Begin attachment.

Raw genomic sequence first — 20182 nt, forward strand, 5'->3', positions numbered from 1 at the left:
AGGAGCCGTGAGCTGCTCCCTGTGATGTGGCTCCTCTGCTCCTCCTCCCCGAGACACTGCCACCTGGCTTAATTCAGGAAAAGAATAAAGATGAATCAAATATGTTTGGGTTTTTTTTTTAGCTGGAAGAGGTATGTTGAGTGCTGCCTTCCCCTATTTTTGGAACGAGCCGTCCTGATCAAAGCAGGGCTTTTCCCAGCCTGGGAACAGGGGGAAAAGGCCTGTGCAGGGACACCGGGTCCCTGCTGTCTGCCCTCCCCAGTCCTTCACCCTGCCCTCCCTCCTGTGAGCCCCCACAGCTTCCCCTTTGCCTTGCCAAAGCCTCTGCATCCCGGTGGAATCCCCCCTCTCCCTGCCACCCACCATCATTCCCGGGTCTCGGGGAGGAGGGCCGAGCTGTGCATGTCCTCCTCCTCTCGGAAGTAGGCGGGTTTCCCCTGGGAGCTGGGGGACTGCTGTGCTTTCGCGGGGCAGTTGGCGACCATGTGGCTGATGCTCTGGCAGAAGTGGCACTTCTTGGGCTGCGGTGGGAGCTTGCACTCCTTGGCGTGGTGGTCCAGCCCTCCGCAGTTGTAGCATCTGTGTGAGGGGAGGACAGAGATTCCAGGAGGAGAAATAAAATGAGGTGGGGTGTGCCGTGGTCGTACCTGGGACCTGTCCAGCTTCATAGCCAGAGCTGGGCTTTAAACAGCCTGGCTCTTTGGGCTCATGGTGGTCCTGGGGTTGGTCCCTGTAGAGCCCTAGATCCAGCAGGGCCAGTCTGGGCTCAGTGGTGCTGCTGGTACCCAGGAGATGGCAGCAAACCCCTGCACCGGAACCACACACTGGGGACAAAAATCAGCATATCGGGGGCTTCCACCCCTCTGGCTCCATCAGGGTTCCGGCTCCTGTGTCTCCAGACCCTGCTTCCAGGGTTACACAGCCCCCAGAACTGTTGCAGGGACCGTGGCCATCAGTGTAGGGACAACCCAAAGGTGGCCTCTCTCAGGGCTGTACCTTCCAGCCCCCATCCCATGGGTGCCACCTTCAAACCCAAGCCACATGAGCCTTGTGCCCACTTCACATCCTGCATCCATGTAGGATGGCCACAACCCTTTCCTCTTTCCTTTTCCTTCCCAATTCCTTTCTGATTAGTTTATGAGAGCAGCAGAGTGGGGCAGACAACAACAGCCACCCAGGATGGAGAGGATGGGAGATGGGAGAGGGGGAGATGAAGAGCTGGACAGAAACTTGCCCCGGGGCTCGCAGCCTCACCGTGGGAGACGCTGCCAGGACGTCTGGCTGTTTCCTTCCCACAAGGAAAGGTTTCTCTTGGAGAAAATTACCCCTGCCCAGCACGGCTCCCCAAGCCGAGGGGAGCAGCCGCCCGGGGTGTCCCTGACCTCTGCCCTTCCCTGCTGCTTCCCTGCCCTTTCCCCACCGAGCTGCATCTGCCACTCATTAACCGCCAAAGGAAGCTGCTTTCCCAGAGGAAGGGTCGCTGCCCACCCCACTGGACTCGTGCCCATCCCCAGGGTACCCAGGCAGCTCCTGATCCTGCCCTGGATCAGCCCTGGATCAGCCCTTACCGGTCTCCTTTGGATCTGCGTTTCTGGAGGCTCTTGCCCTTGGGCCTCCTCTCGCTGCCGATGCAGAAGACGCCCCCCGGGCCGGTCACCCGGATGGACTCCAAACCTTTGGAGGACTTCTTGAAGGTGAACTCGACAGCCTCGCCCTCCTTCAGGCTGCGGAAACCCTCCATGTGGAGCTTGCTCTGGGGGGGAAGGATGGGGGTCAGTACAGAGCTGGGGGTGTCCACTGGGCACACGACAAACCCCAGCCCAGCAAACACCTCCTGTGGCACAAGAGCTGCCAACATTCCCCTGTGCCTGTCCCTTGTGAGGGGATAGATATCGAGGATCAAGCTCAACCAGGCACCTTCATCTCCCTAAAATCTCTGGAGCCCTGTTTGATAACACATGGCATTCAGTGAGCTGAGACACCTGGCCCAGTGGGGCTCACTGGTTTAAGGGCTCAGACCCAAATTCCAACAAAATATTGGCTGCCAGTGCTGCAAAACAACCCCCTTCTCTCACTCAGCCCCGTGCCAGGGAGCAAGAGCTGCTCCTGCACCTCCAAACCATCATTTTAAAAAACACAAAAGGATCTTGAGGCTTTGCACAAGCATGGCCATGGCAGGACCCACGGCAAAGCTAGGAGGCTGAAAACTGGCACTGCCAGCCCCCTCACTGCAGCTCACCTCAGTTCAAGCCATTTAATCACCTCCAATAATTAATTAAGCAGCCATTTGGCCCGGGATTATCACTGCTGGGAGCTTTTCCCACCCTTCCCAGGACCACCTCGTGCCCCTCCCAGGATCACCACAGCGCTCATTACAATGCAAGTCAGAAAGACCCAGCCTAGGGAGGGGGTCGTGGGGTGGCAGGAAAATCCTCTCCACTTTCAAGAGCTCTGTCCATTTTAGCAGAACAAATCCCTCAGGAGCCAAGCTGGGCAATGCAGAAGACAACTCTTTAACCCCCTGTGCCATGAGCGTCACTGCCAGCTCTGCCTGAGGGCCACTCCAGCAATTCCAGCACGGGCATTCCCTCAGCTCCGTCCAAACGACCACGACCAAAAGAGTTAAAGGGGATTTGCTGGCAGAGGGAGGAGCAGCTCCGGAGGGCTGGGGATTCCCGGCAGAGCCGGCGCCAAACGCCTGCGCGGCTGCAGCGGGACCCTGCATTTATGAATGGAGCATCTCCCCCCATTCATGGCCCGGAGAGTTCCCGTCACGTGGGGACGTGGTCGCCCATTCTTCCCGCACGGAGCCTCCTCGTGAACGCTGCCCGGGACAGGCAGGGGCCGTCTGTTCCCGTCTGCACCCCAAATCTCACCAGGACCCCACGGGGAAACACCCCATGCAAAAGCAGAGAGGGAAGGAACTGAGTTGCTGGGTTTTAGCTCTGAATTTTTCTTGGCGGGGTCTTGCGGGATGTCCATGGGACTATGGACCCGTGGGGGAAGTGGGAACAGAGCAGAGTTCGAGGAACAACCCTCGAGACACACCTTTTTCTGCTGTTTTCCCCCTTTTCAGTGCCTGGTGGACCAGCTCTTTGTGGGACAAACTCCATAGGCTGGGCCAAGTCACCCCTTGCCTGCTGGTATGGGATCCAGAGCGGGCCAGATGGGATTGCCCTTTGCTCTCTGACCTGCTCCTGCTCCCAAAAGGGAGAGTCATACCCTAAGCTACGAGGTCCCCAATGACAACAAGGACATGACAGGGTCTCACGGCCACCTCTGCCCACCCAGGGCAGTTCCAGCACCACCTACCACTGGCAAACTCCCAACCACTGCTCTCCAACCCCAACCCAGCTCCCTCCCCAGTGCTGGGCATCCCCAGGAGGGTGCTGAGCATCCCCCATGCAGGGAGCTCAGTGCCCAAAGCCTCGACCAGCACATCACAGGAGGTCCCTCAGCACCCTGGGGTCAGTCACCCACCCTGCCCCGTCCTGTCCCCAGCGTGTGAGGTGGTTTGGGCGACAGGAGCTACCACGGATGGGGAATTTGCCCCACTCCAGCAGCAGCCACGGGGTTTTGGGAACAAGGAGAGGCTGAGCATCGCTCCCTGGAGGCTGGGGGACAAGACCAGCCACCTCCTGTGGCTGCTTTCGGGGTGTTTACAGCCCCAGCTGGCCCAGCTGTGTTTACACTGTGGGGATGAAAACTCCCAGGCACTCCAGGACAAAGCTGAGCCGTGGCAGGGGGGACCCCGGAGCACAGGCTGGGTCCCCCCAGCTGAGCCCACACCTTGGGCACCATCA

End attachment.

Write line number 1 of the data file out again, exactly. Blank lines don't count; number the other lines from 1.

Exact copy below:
Raw genomic sequence first — 20182 nt, forward strand, 5'->3', positions numbered from 1 at the left: